Complete Streets workshop #1 Recap

Complete streets workshop #1 flyerThe first Beverly Hills complete streets process community workshop was held on Monday, March 12th, to kick off the drafting of the city’s complete streets plan. This is the first step in the creation of a complete streets plan. More workshops and city meetings will follow, but this event suggested that Beverly Hills is ready for complete streets. Here’s my recap.

Complete Streets workshop #1 overviewJohn Lower, Associate Vice President of Iteris, the consultant to the city that secured the complete streets project, opened with an overview of complete streets principles: improved street accessibility regardless of age or ability; infrastructure upgrades to improve safety and efficiency for all users; and the opportunity to employ new technologies to improve mobility safety and efficiency. Technology is playing a key role in this process because mobility options like bikeshare and Bird scooters are becoming popular and City Hall is warming to autonomous vehicles (perhaps for a citywide taxi system as championed by Councilmember John Mirisch).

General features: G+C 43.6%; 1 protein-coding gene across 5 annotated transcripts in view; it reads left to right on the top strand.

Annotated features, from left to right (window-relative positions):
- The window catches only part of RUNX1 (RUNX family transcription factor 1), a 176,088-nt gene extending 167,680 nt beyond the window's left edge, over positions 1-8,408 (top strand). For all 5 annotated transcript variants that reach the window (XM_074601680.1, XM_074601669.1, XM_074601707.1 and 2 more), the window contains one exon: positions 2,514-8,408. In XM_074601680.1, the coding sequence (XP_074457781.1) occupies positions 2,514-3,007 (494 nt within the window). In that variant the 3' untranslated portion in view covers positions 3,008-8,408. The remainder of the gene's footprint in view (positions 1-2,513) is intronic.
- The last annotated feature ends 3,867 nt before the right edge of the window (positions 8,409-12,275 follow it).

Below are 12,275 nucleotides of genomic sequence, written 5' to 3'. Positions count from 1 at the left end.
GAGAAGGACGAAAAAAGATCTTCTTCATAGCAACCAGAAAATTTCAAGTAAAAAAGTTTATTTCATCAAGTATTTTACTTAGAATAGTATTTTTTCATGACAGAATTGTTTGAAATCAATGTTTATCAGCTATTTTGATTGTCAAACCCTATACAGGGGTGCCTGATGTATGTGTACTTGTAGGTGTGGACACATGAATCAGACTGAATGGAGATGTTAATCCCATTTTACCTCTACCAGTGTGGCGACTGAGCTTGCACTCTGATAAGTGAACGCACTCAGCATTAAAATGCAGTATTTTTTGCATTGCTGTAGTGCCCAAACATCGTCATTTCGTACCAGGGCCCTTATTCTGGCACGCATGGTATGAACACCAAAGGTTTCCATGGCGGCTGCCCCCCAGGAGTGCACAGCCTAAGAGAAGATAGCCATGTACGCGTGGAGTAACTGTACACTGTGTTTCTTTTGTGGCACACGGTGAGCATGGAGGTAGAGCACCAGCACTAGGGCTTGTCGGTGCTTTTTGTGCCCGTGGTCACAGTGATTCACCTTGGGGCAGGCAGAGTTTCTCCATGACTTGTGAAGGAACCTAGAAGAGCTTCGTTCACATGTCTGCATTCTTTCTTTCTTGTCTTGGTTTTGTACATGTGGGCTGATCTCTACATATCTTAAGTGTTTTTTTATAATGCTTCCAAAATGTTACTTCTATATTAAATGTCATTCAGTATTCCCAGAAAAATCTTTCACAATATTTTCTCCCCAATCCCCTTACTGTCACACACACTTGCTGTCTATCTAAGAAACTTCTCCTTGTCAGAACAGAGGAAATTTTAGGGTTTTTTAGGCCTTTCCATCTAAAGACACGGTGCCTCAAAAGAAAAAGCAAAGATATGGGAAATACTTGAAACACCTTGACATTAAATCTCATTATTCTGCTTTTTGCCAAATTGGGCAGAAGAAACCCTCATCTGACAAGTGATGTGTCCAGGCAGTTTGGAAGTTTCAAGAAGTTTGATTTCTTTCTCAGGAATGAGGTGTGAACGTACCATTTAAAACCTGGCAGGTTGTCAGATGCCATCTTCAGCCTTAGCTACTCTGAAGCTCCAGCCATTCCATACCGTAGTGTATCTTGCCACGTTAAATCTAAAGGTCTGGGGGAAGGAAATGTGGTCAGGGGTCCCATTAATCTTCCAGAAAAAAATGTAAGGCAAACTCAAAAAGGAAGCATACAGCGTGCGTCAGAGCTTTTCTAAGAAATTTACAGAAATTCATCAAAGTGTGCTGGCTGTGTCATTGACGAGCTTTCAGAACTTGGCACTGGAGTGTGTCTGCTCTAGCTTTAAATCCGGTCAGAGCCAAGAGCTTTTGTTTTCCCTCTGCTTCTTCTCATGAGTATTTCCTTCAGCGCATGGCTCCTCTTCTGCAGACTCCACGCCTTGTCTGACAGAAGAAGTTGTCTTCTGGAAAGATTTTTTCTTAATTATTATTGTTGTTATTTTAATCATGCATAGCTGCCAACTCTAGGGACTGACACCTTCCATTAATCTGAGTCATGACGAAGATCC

Mr. Lower’s PowerPoint presentation was somewhat dry; it was also light on vision. Which is unfortunate because a complete streets planning process encourages people to imagine what urban mobility could look like: high-visibility and/or protected bicycle lanes, world-class crosswalks, road diets to calm traffic, and policies to encourage active modes of mobility over auto use. Complete streets principles are best illustrated with before and after imagery, but Mr. Lower’s presentation was heavy on schematics and tables that are difficult to read in a large room. It was a presentation shackled to today when what we want stakeholders to do is to image tomorrow.

Still, Mr. Lower only had to set the stage for the main event: the roundtable breakout groups. (For more information on complete streets see the consultants December PowerPoint.)

Complete Streets workshop #1 postersLydia Kenselaar, a planner with an Iteris subcontractor, Alta Planning, then took the mic to suggest participants identify values and goals that should guide the planning process. She then suggested strategies to inform the draft complete streets plan. But she was asking us to imagine tomorrow’s ways of moving about the city without visual cues. And if one doesn’t know about the variety of measures that contribute to a complete street, one can only recall places like Europe (and Santa Monica!) to inform some recommendations. My table did draw on examples elsewhere and no one referenced the content of Mr. Lower’s PowerPoint presentation.